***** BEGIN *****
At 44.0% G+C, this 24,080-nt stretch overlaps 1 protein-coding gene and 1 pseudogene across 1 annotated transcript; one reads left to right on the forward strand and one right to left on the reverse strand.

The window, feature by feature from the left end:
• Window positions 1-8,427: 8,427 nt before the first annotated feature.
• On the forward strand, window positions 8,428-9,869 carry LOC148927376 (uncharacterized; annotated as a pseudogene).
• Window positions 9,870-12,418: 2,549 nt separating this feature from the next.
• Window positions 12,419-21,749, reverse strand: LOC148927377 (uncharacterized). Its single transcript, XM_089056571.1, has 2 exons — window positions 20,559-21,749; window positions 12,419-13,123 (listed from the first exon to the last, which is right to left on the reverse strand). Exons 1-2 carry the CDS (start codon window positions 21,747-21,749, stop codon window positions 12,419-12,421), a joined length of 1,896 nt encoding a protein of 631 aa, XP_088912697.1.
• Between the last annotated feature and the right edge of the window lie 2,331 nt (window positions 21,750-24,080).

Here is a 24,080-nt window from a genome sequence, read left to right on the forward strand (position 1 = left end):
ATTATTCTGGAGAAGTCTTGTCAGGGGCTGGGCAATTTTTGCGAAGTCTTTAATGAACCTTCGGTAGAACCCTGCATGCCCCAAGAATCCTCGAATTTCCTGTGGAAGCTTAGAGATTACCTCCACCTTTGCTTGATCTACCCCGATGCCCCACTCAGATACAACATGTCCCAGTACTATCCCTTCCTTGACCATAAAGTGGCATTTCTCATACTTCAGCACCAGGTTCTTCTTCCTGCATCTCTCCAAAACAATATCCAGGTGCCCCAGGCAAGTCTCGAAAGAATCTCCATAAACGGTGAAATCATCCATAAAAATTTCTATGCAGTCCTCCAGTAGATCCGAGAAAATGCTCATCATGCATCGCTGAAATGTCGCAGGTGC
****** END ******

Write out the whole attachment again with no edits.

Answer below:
At 44.0% G+C, this 24,080-nt stretch overlaps 1 protein-coding gene and 1 pseudogene across 1 annotated transcript; one reads left to right on the forward strand and one right to left on the reverse strand.

The window, feature by feature from the left end:
• Window positions 1-8,427: 8,427 nt before the first annotated feature.
• On the forward strand, window positions 8,428-9,869 carry LOC148927376 (uncharacterized; annotated as a pseudogene).
• Window positions 9,870-12,418: 2,549 nt separating this feature from the next.
• Window positions 12,419-21,749, reverse strand: LOC148927377 (uncharacterized). Its single transcript, XM_089056571.1, has 2 exons — window positions 20,559-21,749; window positions 12,419-13,123 (listed from the first exon to the last, which is right to left on the reverse strand). Exons 1-2 carry the CDS (start codon window positions 21,747-21,749, stop codon window positions 12,419-12,421), a joined length of 1,896 nt encoding a protein of 631 aa, XP_088912697.1.
• Between the last annotated feature and the right edge of the window lie 2,331 nt (window positions 21,750-24,080).

Here is a 24,080-nt window from a genome sequence, read left to right on the forward strand (position 1 = left end):
ATTATTCTGGAGAAGTCTTGTCAGGGGCTGGGCAATTTTTGCGAAGTCTTTAATGAACCTTCGGTAGAACCCTGCATGCCCCAAGAATCCTCGAATTTCCTGTGGAAGCTTAGAGATTACCTCCACCTTTGCTTGATCTACCCCGATGCCCCACTCAGATACAACATGTCCCAGTACTATCCCTTCCTTGACCATAAAGTGGCATTTCTCATACTTCAGCACCAGGTTCTTCTTCCTGCATCTCTCCAAAACAATATCCAGGTGCCCCAGGCAAGTCTCGAAAGAATCTCCATAAACGGTGAAATCATCCATAAAAATTTCTATGCAGTCCTCCAGTAGATCCGAGAAAATGCTCATCATGCATCGCTGAAATGTCGCAGGTGC